Mabbly’s team of digital and brand strategists work together to curate a channel strategy that combines the message along with the medium that’s right for your business opportunity. Projects start at $25,000.
Mabbly’s client list includes:
- Berkshire Group
- Griffith Foods
- 21st Century Fox
- Limitless Coffee & Tea
6. Ironpaper – Best for Small Business
Ironpaper bills itself as a B2B growth agency. Their conversion growth strategy is focused on gaining traction with growth up to 1 percent. The growth phase is set at 1 to 3 percent, with anything above 3 percent listed as scaling.
What’s interesting about Ironpaper is the fact that they discuss the elephant in the room.
“Oftentimes, enterprises try to answer the question, ‘What is a good conversion rate?’’ without any context. What is a good conversion rate? When establishing conversion rates, context is everything.
A lack of context can actually do harm to a marketing team, because it causes teams to make the wrong assumptions.”
This tells you that Ironpaper isn’t focused on vanity metrics or conversion manipulation. They know the difference between high and low value conversions. Their projects start at $10,000 and are focused on small businesses.
Iron Paper’s client list includes:
3 Characteristics That Make a Great Digital Strategy Company
Your digital strategy company should be able to provide you with specifics ahead of time. While many companies are able to provide you with amazing strategies, many are unwilling to demonstrate this ahead of time.
1. Your agency asks the right questions
Creating an exceptional digital strategy begins with your agency asking the right questions. These questions determine what will be answered and where your answers will go. Here’s a small sample of the questions your agency should be asking.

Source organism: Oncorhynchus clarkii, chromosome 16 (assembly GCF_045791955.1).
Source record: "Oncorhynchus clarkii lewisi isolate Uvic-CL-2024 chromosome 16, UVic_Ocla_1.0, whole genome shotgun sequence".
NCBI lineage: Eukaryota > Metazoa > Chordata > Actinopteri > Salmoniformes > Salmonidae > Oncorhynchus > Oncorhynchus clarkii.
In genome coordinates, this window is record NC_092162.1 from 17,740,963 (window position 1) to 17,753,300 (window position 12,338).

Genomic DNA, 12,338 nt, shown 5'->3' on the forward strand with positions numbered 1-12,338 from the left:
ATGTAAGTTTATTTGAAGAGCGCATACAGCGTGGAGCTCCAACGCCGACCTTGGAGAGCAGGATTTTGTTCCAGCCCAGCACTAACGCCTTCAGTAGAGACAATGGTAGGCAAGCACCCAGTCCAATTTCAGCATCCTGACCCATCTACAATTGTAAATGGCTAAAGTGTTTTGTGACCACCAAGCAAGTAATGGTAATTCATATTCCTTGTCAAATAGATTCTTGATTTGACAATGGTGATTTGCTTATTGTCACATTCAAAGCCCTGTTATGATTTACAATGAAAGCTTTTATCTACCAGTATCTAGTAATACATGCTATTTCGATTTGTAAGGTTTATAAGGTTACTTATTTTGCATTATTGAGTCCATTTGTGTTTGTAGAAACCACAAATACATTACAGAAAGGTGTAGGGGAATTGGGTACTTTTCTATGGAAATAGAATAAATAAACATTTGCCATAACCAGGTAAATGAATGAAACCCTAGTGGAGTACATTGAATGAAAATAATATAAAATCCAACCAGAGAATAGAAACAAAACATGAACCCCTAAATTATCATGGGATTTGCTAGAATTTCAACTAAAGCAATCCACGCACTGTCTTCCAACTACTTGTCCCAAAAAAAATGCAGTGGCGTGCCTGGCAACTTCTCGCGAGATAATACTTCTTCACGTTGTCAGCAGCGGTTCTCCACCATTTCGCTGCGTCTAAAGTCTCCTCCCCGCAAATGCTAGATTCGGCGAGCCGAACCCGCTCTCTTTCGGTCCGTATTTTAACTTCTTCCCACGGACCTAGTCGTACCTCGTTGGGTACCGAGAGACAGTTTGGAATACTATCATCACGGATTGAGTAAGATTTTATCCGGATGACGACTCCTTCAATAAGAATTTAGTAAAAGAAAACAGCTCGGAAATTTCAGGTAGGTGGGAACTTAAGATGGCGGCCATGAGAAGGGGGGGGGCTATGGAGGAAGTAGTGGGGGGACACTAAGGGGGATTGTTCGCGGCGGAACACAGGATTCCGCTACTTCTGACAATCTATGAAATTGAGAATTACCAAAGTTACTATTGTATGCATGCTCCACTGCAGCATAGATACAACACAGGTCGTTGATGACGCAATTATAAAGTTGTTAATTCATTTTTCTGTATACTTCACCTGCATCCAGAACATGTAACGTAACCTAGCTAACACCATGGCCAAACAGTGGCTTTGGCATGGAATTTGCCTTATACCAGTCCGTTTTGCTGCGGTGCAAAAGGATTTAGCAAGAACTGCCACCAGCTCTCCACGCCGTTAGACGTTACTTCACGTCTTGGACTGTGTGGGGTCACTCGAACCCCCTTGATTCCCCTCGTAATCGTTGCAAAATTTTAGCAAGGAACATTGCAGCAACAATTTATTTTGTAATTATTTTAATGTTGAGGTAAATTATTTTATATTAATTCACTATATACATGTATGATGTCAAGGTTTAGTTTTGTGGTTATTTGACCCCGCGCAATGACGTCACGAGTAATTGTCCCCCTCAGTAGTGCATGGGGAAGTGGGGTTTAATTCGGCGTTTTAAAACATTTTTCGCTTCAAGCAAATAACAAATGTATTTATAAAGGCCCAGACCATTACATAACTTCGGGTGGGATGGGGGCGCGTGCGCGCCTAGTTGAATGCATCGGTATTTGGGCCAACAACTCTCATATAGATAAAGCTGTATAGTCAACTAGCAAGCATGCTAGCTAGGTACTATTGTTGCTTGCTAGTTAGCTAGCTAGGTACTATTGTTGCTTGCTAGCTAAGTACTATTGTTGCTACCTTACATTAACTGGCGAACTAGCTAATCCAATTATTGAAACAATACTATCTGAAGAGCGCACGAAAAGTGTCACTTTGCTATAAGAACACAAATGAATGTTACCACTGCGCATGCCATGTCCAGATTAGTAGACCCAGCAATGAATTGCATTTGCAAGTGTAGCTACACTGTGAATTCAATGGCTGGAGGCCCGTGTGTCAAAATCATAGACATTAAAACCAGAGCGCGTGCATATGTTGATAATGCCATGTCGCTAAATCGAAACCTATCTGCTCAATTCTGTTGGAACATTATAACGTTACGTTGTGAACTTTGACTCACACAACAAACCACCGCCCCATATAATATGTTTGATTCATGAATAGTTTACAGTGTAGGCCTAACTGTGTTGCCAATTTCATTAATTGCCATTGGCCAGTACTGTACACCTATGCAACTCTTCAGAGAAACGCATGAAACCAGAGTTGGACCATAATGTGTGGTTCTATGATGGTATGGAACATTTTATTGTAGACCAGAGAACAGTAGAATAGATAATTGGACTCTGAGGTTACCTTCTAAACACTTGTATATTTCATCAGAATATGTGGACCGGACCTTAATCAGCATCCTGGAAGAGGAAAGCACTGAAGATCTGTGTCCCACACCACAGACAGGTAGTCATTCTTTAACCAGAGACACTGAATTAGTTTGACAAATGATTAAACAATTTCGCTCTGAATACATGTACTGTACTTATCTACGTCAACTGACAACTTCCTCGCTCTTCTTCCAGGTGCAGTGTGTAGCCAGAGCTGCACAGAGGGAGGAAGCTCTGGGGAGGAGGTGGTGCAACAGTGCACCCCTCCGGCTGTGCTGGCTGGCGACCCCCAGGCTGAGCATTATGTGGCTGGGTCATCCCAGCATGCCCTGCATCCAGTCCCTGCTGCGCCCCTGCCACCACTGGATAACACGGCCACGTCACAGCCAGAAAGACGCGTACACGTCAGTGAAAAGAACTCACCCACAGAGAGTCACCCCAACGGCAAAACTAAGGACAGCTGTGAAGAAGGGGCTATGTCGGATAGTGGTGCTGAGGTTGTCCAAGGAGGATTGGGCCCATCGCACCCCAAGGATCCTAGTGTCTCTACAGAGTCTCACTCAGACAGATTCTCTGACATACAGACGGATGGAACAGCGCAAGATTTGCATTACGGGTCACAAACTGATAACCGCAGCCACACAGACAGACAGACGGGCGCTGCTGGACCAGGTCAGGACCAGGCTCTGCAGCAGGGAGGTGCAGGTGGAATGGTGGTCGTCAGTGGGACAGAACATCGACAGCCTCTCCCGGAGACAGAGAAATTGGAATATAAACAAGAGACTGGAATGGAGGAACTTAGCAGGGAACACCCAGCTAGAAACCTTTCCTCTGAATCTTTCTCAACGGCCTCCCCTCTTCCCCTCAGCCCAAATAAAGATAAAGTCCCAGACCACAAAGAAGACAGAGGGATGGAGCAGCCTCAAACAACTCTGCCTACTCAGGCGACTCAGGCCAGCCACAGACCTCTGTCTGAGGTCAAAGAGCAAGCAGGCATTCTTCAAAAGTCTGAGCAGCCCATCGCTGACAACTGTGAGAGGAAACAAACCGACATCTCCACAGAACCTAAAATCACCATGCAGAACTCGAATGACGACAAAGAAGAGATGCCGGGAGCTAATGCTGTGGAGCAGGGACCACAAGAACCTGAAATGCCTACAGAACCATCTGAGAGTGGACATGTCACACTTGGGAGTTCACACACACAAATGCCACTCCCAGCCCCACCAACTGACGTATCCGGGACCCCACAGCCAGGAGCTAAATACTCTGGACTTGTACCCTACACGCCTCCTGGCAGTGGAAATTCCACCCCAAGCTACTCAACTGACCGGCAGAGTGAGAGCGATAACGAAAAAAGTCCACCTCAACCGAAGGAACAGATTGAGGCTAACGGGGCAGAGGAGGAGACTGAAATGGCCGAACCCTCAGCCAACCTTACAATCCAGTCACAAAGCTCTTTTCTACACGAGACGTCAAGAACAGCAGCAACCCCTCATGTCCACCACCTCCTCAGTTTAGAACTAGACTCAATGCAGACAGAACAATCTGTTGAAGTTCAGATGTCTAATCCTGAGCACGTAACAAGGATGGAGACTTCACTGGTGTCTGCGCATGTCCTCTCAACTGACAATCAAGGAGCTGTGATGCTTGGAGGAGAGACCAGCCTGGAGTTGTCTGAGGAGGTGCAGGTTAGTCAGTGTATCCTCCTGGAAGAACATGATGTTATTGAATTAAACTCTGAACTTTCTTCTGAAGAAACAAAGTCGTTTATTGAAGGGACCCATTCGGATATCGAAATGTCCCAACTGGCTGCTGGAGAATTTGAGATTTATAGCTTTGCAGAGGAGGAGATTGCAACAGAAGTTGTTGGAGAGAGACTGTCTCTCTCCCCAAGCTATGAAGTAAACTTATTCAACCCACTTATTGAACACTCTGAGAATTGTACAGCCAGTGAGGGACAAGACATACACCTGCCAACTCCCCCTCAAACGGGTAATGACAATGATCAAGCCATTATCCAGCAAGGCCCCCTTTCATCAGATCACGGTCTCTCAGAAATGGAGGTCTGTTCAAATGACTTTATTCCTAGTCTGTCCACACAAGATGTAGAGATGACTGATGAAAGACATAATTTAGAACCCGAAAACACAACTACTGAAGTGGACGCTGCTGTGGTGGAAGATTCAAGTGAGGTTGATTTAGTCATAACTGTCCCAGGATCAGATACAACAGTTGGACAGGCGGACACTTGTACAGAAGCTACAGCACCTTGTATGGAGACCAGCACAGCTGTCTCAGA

- How is our business currently performing?
- Which parts of your business are underperforming?
- What’s our goal for each area of our business?
- What do customers expect from our product and our business?
- Which marketing channels are our customers active on?
- Which marketing channels should we use to accomplish our goals?
- Which metrics and KPIs will we use to evaluate performance?
- How should we promote our products and services in the market to achieve our goals?
These questions inform your digital strategy.
- Why are we in business?
- Where are we right now?
- Where do we want to go?
- How will we get there?
Your digital strategy framework should answer four high-level questions. Good digital marketing agencies should be asking these questions at the beginning of the engagement process.
2. Your agency is willing to share strategy
The agency you choose should be willing to share sample strategies with you. This doesn’t mean that you should expect your agency to provide the entire strategy upfront, for free. Spec work isn’t ideal and that’s not what you’re looking for.
You’re looking for one example.
They can share this with you over the phone, in your proposal or quote, or in a sample report. You’re looking for them to share a small snippet, a piece of their proposed digital strategy. This is important for several reasons. With sample data you can:
- Evaluate your agency’s competence
- Use sample data to evaluate potential performance
- Assess their digital strategy or marketing priorities
- Outline knowledge gaps and weak points in their process
You’re not asking for a comprehensive strategy document, you’re simply asking your agency to pick one part of your business and create a strategy around that; ask your agency a question (e.g., how would you increase sales for one of my products?).
3. Your agency can implement Strategy
Venture Capitalist Arthur Rock, believes strategy is important, but not as important as people who can execute that strategy.